My recent three-part series on fundamentalism (Weekly Messenger May 23, 30 and June 6) has drawn some expected response, both pro and con. I will respond to several comments, on this blog spot, in the next few days. The following comment is a good place to begin:

He (i.e. me) seems to have more trouble with people making secondary issues core issues of the faith, i.e. how you view the gifts of the Spirit, women’sroles, etc. This is a real problem. But the problem of fundamentalism has typically been an anti-intellectualism and adding of traditions to Scripture that are held to have equal authority with Scriptural teaching, i.e. no drinking of alcoholic beverages, no dancing, dressing drably, etc.

I find this comment fairly typical of the response I expected. People who do not "see" the modern evangelical world as I outlined it do not, of course, think that there really is a problem. Is the writer of this comment ready to say that making secondary issues into core issues is, as he admits, a "real problem"? If he says "yes" then why is he not ready to see how this thinking is linked with the tenor and spirit of fundamentalism itself? Whatever this "problem" is my critic doesn’t seem to desire to call it fundamentalism. I do, for the reasons given in my series.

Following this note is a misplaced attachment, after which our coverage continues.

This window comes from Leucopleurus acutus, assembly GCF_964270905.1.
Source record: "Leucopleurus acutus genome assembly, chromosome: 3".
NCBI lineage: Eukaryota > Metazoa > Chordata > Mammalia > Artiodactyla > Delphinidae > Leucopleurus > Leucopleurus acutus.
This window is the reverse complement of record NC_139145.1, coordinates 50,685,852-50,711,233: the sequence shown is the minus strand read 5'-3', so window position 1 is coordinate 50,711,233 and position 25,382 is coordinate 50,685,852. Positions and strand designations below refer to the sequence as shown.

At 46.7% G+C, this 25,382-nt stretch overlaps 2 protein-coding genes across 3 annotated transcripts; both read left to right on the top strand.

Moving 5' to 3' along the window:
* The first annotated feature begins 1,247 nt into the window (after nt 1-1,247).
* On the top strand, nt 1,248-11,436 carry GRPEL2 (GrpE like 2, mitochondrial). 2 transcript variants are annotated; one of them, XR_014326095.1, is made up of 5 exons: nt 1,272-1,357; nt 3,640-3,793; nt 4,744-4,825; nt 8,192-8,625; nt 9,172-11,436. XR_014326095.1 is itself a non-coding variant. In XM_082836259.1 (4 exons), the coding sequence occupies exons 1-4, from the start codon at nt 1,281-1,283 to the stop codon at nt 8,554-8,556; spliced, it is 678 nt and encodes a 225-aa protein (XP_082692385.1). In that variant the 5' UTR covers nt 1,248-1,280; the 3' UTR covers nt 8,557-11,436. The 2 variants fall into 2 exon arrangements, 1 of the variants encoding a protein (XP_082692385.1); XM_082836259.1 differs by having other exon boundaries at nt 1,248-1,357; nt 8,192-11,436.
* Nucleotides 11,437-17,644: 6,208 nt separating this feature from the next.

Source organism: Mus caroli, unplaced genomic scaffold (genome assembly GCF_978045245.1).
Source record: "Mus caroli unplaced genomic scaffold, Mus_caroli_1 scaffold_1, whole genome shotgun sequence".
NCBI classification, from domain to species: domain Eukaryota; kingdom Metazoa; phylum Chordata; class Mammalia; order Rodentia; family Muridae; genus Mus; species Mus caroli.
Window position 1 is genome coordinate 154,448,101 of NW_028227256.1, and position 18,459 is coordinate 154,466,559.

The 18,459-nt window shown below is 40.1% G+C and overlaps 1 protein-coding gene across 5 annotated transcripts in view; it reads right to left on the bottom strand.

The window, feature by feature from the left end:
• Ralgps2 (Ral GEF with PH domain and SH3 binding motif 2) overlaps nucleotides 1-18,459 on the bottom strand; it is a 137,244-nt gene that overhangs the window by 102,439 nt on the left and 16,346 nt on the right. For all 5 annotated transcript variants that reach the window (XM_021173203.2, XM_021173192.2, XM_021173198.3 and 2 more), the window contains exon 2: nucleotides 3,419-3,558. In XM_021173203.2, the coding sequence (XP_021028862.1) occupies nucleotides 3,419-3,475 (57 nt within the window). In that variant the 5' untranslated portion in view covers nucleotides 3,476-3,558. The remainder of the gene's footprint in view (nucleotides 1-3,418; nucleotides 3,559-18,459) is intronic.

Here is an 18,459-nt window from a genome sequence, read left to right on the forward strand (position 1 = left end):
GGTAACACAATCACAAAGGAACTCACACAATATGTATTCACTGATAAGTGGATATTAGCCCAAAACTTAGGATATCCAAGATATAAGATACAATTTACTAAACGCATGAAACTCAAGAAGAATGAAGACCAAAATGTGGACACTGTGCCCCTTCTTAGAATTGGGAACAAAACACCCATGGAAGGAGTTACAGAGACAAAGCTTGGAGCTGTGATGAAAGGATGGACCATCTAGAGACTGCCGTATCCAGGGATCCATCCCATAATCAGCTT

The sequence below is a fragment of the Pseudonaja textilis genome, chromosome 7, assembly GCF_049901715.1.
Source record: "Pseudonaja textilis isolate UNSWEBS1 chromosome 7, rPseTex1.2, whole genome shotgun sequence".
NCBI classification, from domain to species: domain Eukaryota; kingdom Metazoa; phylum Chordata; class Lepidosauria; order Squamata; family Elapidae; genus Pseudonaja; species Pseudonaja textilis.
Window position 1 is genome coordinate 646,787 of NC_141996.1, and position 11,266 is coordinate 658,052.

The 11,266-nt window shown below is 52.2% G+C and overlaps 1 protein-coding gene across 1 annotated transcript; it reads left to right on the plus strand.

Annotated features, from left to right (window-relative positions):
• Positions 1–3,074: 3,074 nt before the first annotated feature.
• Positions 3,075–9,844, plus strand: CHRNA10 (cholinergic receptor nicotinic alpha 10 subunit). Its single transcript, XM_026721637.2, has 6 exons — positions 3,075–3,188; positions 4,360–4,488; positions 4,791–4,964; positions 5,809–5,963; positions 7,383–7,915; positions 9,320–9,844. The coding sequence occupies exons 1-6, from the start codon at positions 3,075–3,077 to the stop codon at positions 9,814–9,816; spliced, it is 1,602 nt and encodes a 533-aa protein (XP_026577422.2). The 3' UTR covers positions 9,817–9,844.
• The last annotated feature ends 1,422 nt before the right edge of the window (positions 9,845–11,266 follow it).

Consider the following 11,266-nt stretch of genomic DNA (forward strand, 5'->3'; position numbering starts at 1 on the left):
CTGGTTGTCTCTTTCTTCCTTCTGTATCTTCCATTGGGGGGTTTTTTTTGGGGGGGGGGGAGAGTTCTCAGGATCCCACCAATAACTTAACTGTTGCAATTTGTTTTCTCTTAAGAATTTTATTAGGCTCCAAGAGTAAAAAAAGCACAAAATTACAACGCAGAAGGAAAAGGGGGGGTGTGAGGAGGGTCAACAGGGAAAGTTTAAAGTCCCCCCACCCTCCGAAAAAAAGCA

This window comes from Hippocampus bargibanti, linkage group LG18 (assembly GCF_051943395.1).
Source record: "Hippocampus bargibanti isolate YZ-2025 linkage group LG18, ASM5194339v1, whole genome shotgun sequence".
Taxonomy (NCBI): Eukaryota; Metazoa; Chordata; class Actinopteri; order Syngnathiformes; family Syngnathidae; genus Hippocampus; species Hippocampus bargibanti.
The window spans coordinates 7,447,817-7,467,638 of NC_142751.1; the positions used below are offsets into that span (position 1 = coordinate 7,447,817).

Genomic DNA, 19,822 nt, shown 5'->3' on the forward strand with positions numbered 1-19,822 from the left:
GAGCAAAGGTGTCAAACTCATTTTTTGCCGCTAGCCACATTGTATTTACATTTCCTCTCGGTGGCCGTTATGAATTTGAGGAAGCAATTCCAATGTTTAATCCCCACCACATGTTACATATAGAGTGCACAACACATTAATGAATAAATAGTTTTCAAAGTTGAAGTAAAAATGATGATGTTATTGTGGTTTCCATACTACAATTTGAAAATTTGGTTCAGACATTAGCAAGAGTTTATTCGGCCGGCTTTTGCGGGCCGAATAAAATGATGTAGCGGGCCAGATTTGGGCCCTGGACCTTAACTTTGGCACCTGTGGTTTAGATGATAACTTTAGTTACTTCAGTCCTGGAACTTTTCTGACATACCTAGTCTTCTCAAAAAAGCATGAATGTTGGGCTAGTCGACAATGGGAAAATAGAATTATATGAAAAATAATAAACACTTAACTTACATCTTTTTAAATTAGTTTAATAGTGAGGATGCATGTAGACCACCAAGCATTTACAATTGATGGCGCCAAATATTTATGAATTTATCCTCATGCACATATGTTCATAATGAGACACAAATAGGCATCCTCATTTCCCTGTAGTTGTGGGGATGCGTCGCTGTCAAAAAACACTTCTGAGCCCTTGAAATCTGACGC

This writer further sees that the greater problem in fundamentalism is "anti-intellectualism." I disagree. Most modern Protestant fundamentalists (e.g., Bob Jones, Jerry Falwell, etc.) are no longer anti-intellectual. In fact, Bob Jones University is a first-rate academic school, though without formal accreditation. Many modern fundamentalists are serious scholars, with credible academic credentials. Though fundamentalist scholarship seeks to protect a particular vision (or corner) of the Christian faith in a symbiotic way you can’t say that it remains anti-intellectual, at least not in the way it was in the 1950s and 1960s.

The problem this writer seems to miss is that fundamentalism is, by definiton, sectarian. This writer apparently does not see that "core" issues define what is historic, orthodox faith, not secondary issues. When the non-essentials become essential, as I argued is now true in much conservative evangelicalism, then the result is some kind of fundamentalism, whether the name is used or not. That was the very point I made in my three-part series.